Posted in Video Games

Master of War: Dispatches from Battlefield 1


I’m a bit late to the party on this, I know, but Battlefield 1. Very good, isn’t it? So far, I’ve played only briefly – my fatigues remain fresh, my eyes show no symptoms yet of the thousand-yard stare – but I wanted, all the same, to scribble down some first impressions. Before I become too war-weary (or more likely, too addicted) to wield the pen again. Bugler, sound the charge.

It’s realistic

I’d never fought in a war. Until, that is, I played Battlefield 1. Pick conquest mode and suddenly you’re there on the front line, rifle in hand, boots on the muddy ground, ducking under a hail of bullets, explosions, screams. So visceral is a Battlefield battle that even as a virtual recruit, you almost wish you’d not taken the king’s shilling and had stayed in Blighty instead. Mortar fire is shatteringly loud, tanks are terrible lumbering beasts and woe to any soldier who, in a fit of bravery, pokes their head above the parapet. Death is frequent, almost arbitrary. It’s an unflinching take on trench warfare — and one of the most intense gaming experiences there is.

It’s nice-looking

The Battlefield series has won a reputation for gasp-making graphics, and this latest entry is no exception. Pin-sharp textures, eye-popping lighting effects, trees that look realistic enough to hug — Battlefield 1 is why I bought that gaming PC in the first place. Better yet, everything’s tightly optimised, letting more modest rigs crank up the settings and still enjoy Zeppelin-high frame rates. I would add, pedantically, that multiplayer doesn’t look quite as good as single player, although it’s possible I’m imagining that.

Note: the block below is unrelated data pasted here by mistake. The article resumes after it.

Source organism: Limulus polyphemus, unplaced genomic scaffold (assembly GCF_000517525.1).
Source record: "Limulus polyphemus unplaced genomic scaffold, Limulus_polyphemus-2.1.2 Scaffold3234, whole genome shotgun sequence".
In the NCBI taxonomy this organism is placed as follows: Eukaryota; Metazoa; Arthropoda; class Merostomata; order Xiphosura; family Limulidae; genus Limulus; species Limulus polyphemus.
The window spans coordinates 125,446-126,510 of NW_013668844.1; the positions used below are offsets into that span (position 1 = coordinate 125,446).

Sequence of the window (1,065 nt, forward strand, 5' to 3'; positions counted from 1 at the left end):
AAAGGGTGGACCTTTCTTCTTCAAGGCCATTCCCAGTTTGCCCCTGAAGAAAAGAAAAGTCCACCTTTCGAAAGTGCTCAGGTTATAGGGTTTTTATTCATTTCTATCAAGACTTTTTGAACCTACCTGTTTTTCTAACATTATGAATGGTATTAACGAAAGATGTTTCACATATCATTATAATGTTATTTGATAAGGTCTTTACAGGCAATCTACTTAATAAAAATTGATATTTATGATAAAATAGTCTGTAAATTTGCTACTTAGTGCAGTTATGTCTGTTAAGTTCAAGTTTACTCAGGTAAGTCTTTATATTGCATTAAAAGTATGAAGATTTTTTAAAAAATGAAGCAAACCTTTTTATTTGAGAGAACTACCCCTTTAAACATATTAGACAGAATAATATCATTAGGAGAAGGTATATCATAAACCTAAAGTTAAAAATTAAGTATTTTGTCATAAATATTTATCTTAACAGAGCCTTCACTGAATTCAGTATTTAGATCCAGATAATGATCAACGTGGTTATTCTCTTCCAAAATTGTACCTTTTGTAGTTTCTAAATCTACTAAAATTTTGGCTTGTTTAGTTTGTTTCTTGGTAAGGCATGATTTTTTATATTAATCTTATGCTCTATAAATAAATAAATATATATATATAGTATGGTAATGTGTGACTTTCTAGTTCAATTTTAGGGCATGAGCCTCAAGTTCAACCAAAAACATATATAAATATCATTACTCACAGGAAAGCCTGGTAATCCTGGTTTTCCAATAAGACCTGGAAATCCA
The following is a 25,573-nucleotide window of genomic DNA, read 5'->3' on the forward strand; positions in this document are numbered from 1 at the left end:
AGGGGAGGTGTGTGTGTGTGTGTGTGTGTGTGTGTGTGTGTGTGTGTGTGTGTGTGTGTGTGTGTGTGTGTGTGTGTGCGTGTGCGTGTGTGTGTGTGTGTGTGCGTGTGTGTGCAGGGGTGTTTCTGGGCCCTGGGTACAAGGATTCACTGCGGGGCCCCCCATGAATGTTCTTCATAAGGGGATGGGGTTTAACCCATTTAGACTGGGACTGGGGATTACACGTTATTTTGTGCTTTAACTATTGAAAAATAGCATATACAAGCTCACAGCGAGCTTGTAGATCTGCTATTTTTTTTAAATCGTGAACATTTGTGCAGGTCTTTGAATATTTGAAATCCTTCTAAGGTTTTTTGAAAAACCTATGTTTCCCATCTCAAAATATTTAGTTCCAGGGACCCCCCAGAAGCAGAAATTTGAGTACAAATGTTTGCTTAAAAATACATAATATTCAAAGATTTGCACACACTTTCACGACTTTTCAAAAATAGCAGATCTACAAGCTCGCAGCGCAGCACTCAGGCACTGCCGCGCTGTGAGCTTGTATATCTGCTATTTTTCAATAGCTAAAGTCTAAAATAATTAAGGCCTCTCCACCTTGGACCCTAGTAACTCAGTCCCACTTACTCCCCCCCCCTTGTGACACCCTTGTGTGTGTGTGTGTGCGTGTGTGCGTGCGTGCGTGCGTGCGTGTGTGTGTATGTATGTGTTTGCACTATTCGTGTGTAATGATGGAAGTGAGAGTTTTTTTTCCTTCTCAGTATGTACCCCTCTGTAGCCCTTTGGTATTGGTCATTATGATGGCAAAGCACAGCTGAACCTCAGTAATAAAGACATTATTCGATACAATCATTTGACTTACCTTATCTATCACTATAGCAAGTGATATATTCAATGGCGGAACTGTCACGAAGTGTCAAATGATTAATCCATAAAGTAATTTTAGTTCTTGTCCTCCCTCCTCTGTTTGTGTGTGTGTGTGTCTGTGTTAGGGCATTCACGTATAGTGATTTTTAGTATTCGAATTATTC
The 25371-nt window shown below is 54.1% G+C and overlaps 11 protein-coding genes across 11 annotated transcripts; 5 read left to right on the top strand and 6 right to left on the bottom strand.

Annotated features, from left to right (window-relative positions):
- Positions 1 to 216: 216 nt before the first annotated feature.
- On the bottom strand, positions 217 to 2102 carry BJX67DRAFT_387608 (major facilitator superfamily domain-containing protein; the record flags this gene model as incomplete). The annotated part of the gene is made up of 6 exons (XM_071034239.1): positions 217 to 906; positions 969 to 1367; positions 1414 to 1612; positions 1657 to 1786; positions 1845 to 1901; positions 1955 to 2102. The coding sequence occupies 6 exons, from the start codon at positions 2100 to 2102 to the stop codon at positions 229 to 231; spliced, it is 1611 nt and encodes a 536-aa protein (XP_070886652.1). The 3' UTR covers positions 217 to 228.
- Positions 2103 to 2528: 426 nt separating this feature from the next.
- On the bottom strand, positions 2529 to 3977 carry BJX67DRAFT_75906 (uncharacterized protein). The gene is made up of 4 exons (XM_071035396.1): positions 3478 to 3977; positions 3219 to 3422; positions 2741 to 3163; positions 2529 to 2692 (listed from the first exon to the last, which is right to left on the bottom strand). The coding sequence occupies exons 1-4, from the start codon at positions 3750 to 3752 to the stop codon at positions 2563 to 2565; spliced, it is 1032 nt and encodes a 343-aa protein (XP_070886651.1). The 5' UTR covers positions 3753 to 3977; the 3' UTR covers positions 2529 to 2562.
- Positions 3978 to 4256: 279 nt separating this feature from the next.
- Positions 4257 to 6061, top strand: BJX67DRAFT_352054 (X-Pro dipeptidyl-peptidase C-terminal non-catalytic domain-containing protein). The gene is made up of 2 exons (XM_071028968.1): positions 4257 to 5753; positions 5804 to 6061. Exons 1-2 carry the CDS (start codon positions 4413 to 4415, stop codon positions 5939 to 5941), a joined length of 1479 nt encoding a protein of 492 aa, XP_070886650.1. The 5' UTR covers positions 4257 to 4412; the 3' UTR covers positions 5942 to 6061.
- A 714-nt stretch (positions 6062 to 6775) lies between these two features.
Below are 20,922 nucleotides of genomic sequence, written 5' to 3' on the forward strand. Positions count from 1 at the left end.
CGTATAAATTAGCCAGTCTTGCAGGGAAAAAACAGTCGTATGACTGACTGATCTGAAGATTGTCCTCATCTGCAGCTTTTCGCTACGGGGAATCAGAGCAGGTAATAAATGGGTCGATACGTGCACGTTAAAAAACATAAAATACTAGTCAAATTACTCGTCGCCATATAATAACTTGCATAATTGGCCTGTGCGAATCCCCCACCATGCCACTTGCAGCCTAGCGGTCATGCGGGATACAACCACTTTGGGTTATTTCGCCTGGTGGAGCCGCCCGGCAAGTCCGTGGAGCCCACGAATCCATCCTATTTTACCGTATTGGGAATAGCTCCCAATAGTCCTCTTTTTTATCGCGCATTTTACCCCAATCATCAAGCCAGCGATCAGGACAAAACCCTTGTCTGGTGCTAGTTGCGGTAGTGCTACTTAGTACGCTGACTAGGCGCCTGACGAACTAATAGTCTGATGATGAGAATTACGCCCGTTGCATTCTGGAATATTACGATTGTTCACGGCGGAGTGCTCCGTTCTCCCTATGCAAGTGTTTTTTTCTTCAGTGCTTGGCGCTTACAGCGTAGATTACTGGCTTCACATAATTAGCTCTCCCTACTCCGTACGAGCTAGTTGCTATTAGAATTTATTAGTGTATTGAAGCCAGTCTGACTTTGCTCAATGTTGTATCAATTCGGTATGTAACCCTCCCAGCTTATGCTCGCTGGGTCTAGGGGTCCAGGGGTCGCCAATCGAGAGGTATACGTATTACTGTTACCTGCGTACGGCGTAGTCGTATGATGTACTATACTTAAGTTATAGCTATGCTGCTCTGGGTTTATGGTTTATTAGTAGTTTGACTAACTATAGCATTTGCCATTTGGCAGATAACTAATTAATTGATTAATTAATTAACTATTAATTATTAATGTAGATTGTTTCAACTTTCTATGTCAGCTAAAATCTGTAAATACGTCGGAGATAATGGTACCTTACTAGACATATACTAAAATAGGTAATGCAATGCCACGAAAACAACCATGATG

It’s frenetic

From the vast maps to the plentiful player count (32 per side), Battlefield 1 is as anarchical as multiplayer comes. All is chaos. While coordination is encouraged, no field marshal bellows orders at you, letting everyone wage war however they want. In a plane. In a tank. Even on a horse. If you’re feeling nice, you can play medic and revive friendlies. If you’re feeling nasty, you can play assault and explode enemies. But, a warning. Just as there many ways to kill, so there are many ways to be killed. Snipers pick you off from the front, foot soldiers bayonet you from behind, and death drops from the sky in many guises, including grenades, mortars and mustard gas.

It’s unforgiving on beginners

Forget boot camp. In Battlefield 1, you’re lobbed straight into the front line. Which can be challenging for a new recruit to the series (raises hand), one who happens to be an FPS noob too. Expect to be killed, often and early, without warning and with extreme prejudice. A lesson you soon learn: Battlefield 1 is a sniper’s paradise. The enemy will pick you off from miles away, unless you pick them off first. Which means, unfortunately, you need to be able to aim. My aim, unrelentingly bad, is a decisive source of competitive disadvantage.


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